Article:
Competition for single-cell sequencing platforms comes primarily from Fluidigm at this point, but Taylor and Reifsnyder said the Illumina/Bio-Rad system has a faster run time and provides a more complete solution. It may also be more cost effective, as they estimated the initial capital investment is about one-third less, while the per-cell cost for the Fluidigm approach is $3.50 to $18. Finally, they noted that the codeveloped system is more agnostic to mammalian cell size and type, and that the droplet approach heads off any problems with clogging of fluidics.
Last year 10X Genomics also launched a droplet-based technology with an application for single-cell analysis. That system, called the Chromium Single Cell Solution, interrogates hundreds to millions of cells, is compatible with Illumina HiSeq, NextSeq and MiSeq sequencers, and the instrument has been priced at $50,000. The firm prevailed in arbitration with Bio-Rad in 2015 over intellectual property regarding the technology, and most recently it announced this week that it will partner with Perkin Elmer to offer automated NGS solutions.
Illumina and Bio-Rad have provided the Single-Cell Sequencing Solution to a number of early access users so far. Maroof Adil, at University of California, Berkeley, for example, has been using the platform since September to study the heterogeneity of stem cells cultured in 3D biomaterial platforms. "This knowledge may help in the large-scale manufacture of stem cells for many biomedical needs," Adil said in an email.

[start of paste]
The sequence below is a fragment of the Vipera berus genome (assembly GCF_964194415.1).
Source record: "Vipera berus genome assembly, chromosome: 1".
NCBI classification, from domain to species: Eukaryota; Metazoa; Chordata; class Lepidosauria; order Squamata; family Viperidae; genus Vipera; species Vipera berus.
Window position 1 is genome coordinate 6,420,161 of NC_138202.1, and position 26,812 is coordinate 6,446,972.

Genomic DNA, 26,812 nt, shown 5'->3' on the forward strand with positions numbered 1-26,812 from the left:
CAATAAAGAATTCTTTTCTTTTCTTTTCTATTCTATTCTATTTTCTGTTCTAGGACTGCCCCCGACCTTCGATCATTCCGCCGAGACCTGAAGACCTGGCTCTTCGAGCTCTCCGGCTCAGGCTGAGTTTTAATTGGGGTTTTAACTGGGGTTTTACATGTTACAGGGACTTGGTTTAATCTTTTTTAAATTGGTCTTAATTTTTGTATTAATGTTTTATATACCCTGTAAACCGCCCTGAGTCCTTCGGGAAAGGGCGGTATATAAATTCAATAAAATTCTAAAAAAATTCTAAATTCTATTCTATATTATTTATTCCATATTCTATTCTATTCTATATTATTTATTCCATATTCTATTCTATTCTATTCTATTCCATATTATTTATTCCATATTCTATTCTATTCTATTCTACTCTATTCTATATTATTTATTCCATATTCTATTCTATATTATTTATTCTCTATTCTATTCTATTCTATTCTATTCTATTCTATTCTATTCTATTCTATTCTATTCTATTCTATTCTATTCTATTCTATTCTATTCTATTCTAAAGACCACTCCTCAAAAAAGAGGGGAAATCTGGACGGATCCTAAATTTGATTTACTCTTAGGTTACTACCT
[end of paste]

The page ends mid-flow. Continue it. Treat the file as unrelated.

A postdoc in the lab of David Schaffer, Adil said the lab did not try any other single-cell sequencing approaches previously, but that Bio-Rad approached Schaffer through a colleague to try out the new technology coincidentally around the same time that the lab was realizing it would benefit from looking at its stem cell cultures with single-cell resolution.
Adil noted that the processing is rapid, and the seven-hour workflow spread over two days is correct. "The protocol is simple and easy to follow for anyone with molecular biology experience, and especially easy for anyone who has done Illumina-based sequencing using any other platforms," he said, although he noted that the system is being used by others in the Berkeley facility and he hadn't yet had a chance to use it multiple times.
At the moment, the lab is considering purchasing through a shared resource facility that would provide access to other labs at UC Berkeley. Adil said he had not personally compared prices against competitors, but "cheaper instruments with the same or better functionality are always attractive."